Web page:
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Activism

Growing Your Own: Another Victory Garden

As I mentioned in a previous post, more and more urban dwellers are growing their own produce.  As fuel prices rise, inflation sets in, and corn becomes scarce, starting and expanding a home garden becomes more than just a fun past-time; it offers an opportunity for food security.  Here’s how Pamela Price of Texas describes her garden:

How Our Victory Garden Came to Be
Both my husband and I grew up in the South, where home gardens and farms are a part of everyday life. My grandfather and my husband’s grandmother were both respected for their gardening skills, and we hope to pass along this life-sustaining skill to our child. To that end, thinking that we’d finally turn our attention from ornamentals to vegetables in our large suburban yard near San Antonio, we opted for a raised bed kit purchased online earlier this year. Because the soil in our area is rocky and poor, a raised bed provided us with the opportunity to control soil quality, allowing us to grow a wider variety of produce. Essentially, we have a giant container garden! As you can see from the photo, we trellised our cucumbers to save space and placed squash where they could trail, too. (Alas, a series of mishaps took out several of our squash plants…gardening is an adventure!) To protect our more tender plants from the blazing Texas sun, we experimented a bit and finally decided on using a burlap cover. This is our first veg garden at this particular location, but we anticipate expanding the garden through the addition of another raised bed and capitalizing on mild winters by eventually gardening year ’round.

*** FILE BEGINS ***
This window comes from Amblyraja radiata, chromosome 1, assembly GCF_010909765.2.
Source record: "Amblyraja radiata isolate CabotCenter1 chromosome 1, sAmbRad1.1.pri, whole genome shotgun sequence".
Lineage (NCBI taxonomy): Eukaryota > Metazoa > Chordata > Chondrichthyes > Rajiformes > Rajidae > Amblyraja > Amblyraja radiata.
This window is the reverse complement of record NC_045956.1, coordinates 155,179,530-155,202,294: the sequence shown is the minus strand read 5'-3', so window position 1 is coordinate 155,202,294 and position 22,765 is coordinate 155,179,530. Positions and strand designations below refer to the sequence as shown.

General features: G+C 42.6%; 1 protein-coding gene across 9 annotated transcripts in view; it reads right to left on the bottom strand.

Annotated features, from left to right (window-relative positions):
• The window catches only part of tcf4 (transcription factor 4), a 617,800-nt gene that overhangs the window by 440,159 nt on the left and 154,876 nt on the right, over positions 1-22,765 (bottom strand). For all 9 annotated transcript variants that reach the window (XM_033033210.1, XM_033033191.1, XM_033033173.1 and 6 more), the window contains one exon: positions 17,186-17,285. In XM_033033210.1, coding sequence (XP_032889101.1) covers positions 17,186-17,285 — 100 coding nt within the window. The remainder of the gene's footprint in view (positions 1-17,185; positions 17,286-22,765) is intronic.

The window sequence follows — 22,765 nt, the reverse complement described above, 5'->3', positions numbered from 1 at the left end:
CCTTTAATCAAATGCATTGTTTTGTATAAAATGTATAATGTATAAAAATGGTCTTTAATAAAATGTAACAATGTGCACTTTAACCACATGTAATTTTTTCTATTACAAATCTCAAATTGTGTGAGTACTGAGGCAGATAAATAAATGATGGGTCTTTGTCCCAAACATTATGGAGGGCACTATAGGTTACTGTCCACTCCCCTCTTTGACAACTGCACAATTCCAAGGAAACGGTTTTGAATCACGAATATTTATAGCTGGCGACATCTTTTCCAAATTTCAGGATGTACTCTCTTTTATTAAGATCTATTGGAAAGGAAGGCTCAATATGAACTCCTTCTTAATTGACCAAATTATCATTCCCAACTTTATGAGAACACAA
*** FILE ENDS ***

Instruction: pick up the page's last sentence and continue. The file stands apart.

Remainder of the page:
You can read more about Pamela’s garden and other victory gardens on her blog:  www.redwhiteandgrewblog.com.
Photo from the private collection of Pamela Price.



7 comments
  1. P.Price

    Good points, Robert. We’ve never had to play “sneaky chef” or use “deceptively delicious” recipe tricks…our child is generally interested in what we grow and purchase at the farmer’s market. He may not like all of it (ex. mushrooms), but he’s usually game to try it.

    This seems to be true of most people who use primarily whole foods, either homegrown or local and/or organic, to feed their kids from the get-go.

    Small victories…

  2. DFL

    I love eating food from our garden, it’s incredibly fresh and tasty. It’s great that there are lots of folks doing it.

  3. Robert Lovinger

    While gardens may also be ornamental, they can help perpetuate important skills for our children, ease the family food budget some, improve overall life quality through the production of good food whose quality is really known, and enhance the appreciation of good taste in children who will find out what really fresh food tastes like. Sometimes to achieve the latter need for parents to get the child to focus on their gustatory experience, not just shovel in another mouthful. Fresh foods do not have added salt, generally helpful for health.

  4. sara

    I’d love to see a series on other people’s back-yard gardens! What they grow, the tips for their local climate, lessons learned, etc.

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